Article taken from Queen’s Legal News Bulletin Maria Nunez, Queen’s University Law ’16
Maria Nunez, Law’16, an advocate for persons with disabilities, is now a published author on the topic. Her paper about the impact of the law school admissions process on these individuals appears in the 2015 Canadian Legal Education Annual Review (CLEAR).
In her article, “The Law School Admission Council, the Law School Admission Test, and Barriers for Individuals with Disabilities. Oh My! Leaving the Legal Profession Before Admission?,” she argues that the current LSAT accommodation process discriminates towards persons with disabilities, raising a human rights concern and creating barriers for entry into the legal profession.
“The status quo is that students with disabilities are still not being properly accommodated,” says Nunez. “It remains to be seen what procedural protections will be put in place to ensure that admissions procedures for students with disabilities are equitable.”
Before coming to law school, Nunez worked as an aid for youth and adults with disabilities, and volunteered with various community organizations in Calgary. “Advocating for persons with disabilities is a cause close to my heart,” she says. “I wanted to raise awareness about the fact that many students are deterred from applying to law school because they do not receive adequate disability accommodations for the LSAT, despite ample medical documentation. A strong case exists for systemic discrimination.”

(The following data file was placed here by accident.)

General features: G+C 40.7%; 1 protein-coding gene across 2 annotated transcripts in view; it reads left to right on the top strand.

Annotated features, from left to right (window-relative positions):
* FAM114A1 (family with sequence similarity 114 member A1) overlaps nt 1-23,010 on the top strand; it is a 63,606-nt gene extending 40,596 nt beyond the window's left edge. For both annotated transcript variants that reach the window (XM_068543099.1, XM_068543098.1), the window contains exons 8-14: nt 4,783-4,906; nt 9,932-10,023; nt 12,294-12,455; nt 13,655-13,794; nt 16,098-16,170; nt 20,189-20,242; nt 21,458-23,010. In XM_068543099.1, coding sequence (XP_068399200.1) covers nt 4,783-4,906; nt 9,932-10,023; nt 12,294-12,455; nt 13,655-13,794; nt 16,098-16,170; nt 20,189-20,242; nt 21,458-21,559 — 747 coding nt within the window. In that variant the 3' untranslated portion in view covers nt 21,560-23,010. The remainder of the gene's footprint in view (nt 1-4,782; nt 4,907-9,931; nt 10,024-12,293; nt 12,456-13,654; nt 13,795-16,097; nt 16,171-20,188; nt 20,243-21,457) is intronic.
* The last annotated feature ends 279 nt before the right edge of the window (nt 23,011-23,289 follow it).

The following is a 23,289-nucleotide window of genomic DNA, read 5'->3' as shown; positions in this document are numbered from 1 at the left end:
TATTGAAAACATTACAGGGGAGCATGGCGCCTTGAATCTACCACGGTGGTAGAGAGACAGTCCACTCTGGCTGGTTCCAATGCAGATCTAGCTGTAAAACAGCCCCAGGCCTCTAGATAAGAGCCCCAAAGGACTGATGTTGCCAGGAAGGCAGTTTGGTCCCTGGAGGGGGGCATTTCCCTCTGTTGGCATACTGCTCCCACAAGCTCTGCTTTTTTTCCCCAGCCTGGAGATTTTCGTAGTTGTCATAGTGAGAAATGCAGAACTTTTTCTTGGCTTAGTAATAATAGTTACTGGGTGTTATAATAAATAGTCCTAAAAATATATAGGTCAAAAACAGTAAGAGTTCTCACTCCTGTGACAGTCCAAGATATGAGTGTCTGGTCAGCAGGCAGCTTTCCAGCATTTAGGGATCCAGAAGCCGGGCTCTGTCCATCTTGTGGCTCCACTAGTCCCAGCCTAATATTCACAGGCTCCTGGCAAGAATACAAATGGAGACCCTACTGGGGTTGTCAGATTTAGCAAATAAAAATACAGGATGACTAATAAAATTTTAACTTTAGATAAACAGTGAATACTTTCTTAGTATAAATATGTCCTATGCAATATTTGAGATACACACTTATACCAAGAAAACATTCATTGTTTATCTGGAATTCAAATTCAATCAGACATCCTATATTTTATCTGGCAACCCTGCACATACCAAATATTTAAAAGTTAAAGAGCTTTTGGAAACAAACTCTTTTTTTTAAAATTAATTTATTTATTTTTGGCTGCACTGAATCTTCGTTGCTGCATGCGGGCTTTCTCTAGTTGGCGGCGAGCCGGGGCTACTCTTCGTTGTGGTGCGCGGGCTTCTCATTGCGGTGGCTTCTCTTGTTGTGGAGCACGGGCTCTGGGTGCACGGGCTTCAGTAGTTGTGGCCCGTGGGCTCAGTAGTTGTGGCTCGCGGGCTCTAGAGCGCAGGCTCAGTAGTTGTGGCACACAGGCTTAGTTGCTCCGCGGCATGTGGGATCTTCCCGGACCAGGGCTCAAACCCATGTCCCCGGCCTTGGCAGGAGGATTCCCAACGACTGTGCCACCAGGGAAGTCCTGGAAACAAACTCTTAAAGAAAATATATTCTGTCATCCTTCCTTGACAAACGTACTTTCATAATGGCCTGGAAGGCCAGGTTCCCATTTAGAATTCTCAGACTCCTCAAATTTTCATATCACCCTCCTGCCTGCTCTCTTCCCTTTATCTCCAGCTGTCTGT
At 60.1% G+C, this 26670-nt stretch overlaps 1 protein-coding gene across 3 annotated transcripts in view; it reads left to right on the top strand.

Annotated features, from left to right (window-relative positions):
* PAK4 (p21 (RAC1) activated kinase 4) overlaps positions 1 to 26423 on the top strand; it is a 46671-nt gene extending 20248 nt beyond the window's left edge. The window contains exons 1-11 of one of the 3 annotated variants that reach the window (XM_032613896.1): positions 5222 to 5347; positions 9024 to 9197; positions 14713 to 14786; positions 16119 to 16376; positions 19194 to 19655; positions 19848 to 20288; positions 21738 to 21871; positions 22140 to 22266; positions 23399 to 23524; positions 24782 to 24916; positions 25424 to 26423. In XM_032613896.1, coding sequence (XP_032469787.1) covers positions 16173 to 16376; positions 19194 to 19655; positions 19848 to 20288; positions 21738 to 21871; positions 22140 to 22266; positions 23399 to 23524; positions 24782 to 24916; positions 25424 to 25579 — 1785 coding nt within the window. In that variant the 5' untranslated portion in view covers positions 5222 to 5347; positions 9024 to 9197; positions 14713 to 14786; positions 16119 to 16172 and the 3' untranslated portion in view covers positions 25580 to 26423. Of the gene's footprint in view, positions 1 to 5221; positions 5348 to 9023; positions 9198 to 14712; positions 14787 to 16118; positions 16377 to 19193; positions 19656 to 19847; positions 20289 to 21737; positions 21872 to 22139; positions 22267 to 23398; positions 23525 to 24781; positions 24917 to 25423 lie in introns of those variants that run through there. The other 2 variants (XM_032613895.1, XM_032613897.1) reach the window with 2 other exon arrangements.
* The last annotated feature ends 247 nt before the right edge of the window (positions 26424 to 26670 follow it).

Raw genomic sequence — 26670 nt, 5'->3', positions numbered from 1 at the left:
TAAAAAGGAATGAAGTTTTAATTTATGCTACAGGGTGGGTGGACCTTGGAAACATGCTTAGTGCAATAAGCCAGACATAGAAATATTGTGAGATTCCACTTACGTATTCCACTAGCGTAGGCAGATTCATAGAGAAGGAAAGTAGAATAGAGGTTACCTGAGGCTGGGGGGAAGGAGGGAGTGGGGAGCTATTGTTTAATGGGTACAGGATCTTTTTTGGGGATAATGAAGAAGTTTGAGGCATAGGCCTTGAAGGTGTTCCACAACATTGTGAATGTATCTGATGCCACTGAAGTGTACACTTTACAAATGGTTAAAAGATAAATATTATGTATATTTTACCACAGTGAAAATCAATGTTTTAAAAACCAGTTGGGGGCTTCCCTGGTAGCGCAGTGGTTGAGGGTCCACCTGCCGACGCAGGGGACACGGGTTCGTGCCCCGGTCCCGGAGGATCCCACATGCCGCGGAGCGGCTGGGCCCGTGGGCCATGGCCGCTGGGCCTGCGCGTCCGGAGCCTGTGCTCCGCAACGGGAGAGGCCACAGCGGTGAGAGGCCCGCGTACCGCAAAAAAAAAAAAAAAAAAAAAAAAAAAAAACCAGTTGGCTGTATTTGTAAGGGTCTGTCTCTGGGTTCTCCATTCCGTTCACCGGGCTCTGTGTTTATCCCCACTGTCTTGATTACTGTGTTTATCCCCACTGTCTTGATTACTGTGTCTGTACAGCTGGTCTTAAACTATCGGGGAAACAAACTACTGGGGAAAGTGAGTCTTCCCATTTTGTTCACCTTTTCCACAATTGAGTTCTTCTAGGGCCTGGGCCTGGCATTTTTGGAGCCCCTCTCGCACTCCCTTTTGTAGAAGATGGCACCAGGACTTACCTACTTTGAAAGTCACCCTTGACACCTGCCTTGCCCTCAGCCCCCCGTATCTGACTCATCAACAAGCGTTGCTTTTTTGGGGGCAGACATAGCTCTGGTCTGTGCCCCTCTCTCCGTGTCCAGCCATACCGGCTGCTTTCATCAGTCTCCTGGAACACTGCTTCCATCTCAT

Nunez wrote the paper as part of an independent study project supervised by Professor Beverley Baines, Law’73, who encouraged Nunez to write on a topic that she was passionate about. “It is a very well researched, significant contribution to the issues raised,” says Baines. “I think people in the legal world, including those in all Canadian law schools, need to read it.”
While publishing a paper in law school was not always a goal of hers, Nunez is proud that her article can educate people about some of the contemporary barriers that persons with disabilities encounter when pursuing law school. “Whatever I do in the future, I hope that I will make a positive mark and help people.”
In a separate email to WLAO, Nunez wrote: I feel “The paper is very important and relevant for the Canadian law profession. For those unfamiliar with the topic, in 2012, the United States Justice Department brought an action against the Law School Admission Council (LSAC), alleging “widespread and systemic deficiencies in the way it processes requests by people with disabilities for testing accommodations.” In 2014, a settlement agreement was reached requiring LSAC to reform its accommodation practices and to pay $7.73 million in penalties and damages. I write about how similar concerns still affect access to legal education in Canada and I offer recommendations for how LSAC and law schools can better address the needs of Canadians with disabilities.”